At least nine security service members were killed in a suspected ISIS attack in the southeastern Libyan town of Tazerbo on Friday, a senior security official said.
Eleven other people including civilians and a security chief were also “kidnapped” by members of the extremist group, which attacked a police station in the oasis town, added the official.
The Tazerbo desert region is controlled by the forces of strongman Khalifa Haftar, who heads the self-styled National Libyan Army (ANL).
The capital Tripoli is the seat of a rival administration — the internationally-backed government led by Fayez al-Sarraj.
The attack, which has not yet been claimed, is the second in less than a month targeting forces loyal to Haftar.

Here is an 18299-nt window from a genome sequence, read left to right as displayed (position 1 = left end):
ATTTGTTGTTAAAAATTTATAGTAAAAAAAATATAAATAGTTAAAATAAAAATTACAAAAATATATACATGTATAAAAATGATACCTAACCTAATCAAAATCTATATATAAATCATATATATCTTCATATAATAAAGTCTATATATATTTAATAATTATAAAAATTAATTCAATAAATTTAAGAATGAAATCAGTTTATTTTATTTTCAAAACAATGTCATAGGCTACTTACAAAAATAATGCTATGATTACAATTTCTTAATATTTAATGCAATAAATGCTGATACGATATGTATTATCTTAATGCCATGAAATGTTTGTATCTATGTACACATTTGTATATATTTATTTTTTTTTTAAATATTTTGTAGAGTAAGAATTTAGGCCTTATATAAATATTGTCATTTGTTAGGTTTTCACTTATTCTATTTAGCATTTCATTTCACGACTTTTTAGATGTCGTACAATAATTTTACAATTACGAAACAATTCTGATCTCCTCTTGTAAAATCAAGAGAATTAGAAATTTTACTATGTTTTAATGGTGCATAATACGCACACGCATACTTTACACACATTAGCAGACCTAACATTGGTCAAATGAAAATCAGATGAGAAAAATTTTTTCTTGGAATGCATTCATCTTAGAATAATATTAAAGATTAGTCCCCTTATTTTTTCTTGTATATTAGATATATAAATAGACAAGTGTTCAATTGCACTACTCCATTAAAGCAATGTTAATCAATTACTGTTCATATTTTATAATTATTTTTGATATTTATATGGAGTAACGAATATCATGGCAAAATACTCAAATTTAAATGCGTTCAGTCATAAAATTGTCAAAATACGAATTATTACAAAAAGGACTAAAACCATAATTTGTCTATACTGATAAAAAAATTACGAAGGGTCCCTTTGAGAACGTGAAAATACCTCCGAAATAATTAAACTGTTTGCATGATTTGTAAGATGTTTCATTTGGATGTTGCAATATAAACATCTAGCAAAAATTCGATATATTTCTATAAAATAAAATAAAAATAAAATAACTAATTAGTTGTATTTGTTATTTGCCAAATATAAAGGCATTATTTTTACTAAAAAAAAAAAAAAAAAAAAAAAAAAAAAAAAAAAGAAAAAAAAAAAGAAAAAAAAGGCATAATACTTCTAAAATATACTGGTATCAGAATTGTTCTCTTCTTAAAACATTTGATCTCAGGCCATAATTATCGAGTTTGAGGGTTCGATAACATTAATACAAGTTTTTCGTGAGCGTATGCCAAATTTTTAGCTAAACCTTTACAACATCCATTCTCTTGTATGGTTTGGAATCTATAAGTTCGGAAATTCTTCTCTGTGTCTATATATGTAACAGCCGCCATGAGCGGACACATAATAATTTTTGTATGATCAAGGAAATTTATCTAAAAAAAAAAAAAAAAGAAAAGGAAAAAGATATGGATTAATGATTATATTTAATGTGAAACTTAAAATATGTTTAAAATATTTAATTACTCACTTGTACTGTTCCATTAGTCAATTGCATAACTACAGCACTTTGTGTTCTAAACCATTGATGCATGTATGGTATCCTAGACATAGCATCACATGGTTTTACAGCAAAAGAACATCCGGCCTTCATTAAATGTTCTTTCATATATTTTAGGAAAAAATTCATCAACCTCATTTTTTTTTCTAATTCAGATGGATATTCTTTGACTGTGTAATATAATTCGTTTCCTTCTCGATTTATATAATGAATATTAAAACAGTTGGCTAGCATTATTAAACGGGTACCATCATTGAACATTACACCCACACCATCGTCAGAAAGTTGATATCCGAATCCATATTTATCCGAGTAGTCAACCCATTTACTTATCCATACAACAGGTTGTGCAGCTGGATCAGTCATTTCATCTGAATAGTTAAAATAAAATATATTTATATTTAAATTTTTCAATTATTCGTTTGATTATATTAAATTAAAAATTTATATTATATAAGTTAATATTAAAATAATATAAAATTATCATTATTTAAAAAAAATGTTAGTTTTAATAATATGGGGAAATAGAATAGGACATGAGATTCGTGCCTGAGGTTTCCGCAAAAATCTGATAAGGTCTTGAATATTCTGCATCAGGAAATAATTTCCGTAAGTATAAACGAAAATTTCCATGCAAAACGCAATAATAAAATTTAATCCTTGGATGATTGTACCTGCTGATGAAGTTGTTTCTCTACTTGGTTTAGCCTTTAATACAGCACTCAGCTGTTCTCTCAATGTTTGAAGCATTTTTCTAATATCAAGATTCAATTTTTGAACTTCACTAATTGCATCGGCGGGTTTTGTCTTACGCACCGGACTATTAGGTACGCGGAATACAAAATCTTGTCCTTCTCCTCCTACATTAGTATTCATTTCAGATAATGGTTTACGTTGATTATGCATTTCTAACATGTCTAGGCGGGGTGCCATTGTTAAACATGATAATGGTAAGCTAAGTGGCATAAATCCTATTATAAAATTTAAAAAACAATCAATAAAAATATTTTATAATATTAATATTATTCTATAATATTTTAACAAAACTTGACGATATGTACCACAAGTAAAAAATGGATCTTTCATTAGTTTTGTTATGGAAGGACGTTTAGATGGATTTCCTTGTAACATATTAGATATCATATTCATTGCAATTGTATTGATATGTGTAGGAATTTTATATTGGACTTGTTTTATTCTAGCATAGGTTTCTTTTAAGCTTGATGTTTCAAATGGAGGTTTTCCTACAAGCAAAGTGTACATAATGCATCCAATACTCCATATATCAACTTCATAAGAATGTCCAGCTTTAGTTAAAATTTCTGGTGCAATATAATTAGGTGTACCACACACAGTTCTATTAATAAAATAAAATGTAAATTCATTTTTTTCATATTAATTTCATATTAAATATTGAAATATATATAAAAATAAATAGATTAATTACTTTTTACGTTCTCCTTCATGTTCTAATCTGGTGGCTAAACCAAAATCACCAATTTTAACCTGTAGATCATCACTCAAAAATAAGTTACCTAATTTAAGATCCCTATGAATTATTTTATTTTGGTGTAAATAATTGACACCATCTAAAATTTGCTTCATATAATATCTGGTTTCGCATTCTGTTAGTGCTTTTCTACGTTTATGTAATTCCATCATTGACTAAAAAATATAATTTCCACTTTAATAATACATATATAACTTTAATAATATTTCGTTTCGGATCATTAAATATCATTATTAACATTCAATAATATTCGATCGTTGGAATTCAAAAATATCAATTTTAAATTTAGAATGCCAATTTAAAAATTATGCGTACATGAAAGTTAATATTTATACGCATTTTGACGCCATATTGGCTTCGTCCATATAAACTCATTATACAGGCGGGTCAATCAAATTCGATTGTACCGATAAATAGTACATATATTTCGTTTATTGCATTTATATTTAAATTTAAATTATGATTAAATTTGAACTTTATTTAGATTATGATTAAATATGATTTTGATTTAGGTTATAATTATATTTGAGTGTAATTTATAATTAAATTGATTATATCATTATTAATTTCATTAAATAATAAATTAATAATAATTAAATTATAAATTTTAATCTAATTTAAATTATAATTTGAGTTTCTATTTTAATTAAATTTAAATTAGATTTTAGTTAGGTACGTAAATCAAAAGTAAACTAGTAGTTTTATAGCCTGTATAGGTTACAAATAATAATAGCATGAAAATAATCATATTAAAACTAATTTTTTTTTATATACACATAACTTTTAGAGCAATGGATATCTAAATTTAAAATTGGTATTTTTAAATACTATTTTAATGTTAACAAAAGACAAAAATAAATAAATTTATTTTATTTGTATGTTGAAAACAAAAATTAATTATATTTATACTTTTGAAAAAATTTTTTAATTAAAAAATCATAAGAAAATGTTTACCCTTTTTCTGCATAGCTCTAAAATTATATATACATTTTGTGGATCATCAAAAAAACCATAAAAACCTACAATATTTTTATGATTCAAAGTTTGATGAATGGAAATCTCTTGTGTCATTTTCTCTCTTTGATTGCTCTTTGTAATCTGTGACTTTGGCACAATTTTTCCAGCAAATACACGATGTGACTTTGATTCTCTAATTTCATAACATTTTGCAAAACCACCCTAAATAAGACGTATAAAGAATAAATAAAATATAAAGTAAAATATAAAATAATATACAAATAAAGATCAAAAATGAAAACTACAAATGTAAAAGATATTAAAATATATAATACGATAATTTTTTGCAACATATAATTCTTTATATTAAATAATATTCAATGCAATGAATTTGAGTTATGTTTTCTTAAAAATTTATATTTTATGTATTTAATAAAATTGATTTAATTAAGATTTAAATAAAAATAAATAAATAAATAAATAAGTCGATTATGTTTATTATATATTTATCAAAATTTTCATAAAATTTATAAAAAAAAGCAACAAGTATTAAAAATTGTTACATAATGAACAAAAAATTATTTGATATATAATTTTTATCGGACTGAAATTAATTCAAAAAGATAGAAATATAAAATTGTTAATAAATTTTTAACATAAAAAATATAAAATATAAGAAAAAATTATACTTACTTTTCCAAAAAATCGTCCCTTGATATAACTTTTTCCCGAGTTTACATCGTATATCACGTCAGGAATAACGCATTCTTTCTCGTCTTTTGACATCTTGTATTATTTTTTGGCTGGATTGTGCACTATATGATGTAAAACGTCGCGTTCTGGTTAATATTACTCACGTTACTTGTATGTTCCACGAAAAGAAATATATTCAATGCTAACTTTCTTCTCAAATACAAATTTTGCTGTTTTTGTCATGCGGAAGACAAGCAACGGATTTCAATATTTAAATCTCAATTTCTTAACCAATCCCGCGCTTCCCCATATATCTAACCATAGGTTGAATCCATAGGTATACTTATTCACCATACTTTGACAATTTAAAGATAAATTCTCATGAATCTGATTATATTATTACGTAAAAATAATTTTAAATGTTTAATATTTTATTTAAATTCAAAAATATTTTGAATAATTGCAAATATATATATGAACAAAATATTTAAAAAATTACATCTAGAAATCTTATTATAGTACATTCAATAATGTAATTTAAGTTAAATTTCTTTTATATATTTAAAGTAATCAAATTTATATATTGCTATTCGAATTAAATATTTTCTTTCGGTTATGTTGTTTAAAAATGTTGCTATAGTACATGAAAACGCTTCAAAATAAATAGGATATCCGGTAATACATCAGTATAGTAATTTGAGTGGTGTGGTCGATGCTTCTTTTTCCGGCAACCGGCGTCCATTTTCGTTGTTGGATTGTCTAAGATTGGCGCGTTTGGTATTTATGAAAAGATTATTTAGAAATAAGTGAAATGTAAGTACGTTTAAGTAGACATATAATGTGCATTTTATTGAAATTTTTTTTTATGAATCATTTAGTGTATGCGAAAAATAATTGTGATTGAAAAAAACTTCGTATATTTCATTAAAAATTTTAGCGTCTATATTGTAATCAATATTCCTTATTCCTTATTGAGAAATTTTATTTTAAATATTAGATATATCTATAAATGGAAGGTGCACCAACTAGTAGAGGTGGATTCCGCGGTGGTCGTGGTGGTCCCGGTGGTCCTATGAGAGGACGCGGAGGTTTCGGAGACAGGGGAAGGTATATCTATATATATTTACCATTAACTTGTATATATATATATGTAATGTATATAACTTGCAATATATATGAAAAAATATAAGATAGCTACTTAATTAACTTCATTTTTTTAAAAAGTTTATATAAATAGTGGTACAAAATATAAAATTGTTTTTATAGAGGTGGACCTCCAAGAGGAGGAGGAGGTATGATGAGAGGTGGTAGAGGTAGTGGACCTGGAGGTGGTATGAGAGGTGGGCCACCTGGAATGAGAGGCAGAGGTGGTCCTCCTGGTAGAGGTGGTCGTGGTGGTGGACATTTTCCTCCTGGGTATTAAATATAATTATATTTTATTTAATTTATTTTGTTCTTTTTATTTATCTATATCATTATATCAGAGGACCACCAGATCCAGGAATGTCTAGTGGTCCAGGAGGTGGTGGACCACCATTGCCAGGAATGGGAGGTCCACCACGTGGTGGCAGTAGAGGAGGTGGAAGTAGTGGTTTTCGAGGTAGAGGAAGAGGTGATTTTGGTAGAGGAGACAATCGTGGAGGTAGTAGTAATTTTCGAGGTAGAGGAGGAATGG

The first, claimed by ISIS, killed at least five people in October in the central Kufra region.
Another attack in August claimed by ISIS killed 11 people including nine members of the ANL.
Torn apart by power struggles and undermined by chronic insecurity, Libya has become a haven for extremists since the ouster and killing of Moamer Kadhafi in 2011.
ISIS took advantage of the chaos to gain a foothold in the city of Sirte in 2015 but forces loyal to a UN-backed Government of National Accord (GNA) resumed control of the city in December 2016 after eight months of deadly fighting.
Since then, some extremists have returned to the desert in an attempt to regroup and reorganize.
In September, ISIS claimed responsibility for a suicide attack on the headquarters of the Libya’s National Oil Company (NOC) in the heart of Tripoli which left two dead and 10 wounded.
Four months earlier, it also claimed an attack on the electoral commission headquarters which left 14 dead.